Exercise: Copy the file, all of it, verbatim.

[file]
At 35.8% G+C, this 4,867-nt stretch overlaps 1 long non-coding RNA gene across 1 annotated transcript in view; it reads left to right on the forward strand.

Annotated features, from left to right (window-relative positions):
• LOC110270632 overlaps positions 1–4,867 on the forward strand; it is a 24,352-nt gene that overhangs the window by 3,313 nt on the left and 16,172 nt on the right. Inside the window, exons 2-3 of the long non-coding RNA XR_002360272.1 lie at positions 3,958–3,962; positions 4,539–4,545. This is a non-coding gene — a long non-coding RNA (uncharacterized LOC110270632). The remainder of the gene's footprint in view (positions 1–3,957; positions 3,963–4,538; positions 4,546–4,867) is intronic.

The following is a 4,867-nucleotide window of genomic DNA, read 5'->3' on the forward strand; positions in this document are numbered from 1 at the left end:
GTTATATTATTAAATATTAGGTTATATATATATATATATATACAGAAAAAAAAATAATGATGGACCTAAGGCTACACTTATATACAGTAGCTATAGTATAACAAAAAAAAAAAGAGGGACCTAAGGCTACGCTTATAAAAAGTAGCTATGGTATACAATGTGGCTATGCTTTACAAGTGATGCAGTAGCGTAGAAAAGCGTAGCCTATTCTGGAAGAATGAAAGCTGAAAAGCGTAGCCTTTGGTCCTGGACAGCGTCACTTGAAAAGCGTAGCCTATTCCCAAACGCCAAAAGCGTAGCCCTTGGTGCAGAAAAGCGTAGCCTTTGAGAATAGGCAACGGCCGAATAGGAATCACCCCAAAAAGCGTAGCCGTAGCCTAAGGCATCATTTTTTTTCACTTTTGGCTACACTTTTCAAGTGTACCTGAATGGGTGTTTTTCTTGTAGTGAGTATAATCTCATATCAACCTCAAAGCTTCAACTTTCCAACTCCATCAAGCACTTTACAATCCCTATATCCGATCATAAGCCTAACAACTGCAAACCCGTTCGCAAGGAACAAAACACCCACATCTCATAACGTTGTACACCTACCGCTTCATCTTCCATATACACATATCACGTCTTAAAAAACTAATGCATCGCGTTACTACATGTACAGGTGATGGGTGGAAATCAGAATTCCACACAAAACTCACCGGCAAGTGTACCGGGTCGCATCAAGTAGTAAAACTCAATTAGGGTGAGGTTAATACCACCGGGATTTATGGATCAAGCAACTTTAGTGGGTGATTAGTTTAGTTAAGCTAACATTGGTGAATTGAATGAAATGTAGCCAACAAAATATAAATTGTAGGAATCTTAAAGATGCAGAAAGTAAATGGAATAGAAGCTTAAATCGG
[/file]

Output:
At 35.8% G+C, this 4,867-nt stretch overlaps 1 long non-coding RNA gene across 1 annotated transcript in view; it reads left to right on the forward strand.

Annotated features, from left to right (window-relative positions):
• LOC110270632 overlaps positions 1–4,867 on the forward strand; it is a 24,352-nt gene that overhangs the window by 3,313 nt on the left and 16,172 nt on the right. Inside the window, exons 2-3 of the long non-coding RNA XR_002360272.1 lie at positions 3,958–3,962; positions 4,539–4,545. This is a non-coding gene — a long non-coding RNA (uncharacterized LOC110270632). The remainder of the gene's footprint in view (positions 1–3,957; positions 3,963–4,538; positions 4,546–4,867) is intronic.

The following is a 4,867-nucleotide window of genomic DNA, read 5'->3' on the forward strand; positions in this document are numbered from 1 at the left end:
GTTATATTATTAAATATTAGGTTATATATATATATATATATACAGAAAAAAAAATAATGATGGACCTAAGGCTACACTTATATACAGTAGCTATAGTATAACAAAAAAAAAAAGAGGGACCTAAGGCTACGCTTATAAAAAGTAGCTATGGTATACAATGTGGCTATGCTTTACAAGTGATGCAGTAGCGTAGAAAAGCGTAGCCTATTCTGGAAGAATGAAAGCTGAAAAGCGTAGCCTTTGGTCCTGGACAGCGTCACTTGAAAAGCGTAGCCTATTCCCAAACGCCAAAAGCGTAGCCCTTGGTGCAGAAAAGCGTAGCCTTTGAGAATAGGCAACGGCCGAATAGGAATCACCCCAAAAAGCGTAGCCGTAGCCTAAGGCATCATTTTTTTTCACTTTTGGCTACACTTTTCAAGTGTACCTGAATGGGTGTTTTTCTTGTAGTGAGTATAATCTCATATCAACCTCAAAGCTTCAACTTTCCAACTCCATCAAGCACTTTACAATCCCTATATCCGATCATAAGCCTAACAACTGCAAACCCGTTCGCAAGGAACAAAACACCCACATCTCATAACGTTGTACACCTACCGCTTCATCTTCCATATACACATATCACGTCTTAAAAAACTAATGCATCGCGTTACTACATGTACAGGTGATGGGTGGAAATCAGAATTCCACACAAAACTCACCGGCAAGTGTACCGGGTCGCATCAAGTAGTAAAACTCAATTAGGGTGAGGTTAATACCACCGGGATTTATGGATCAAGCAACTTTAGTGGGTGATTAGTTTAGTTAAGCTAACATTGGTGAATTGAATGAAATGTAGCCAACAAAATATAAATTGTAGGAATCTTAAAGATGCAGAAAGTAAATGGAATAGAAGCTTAAATCGG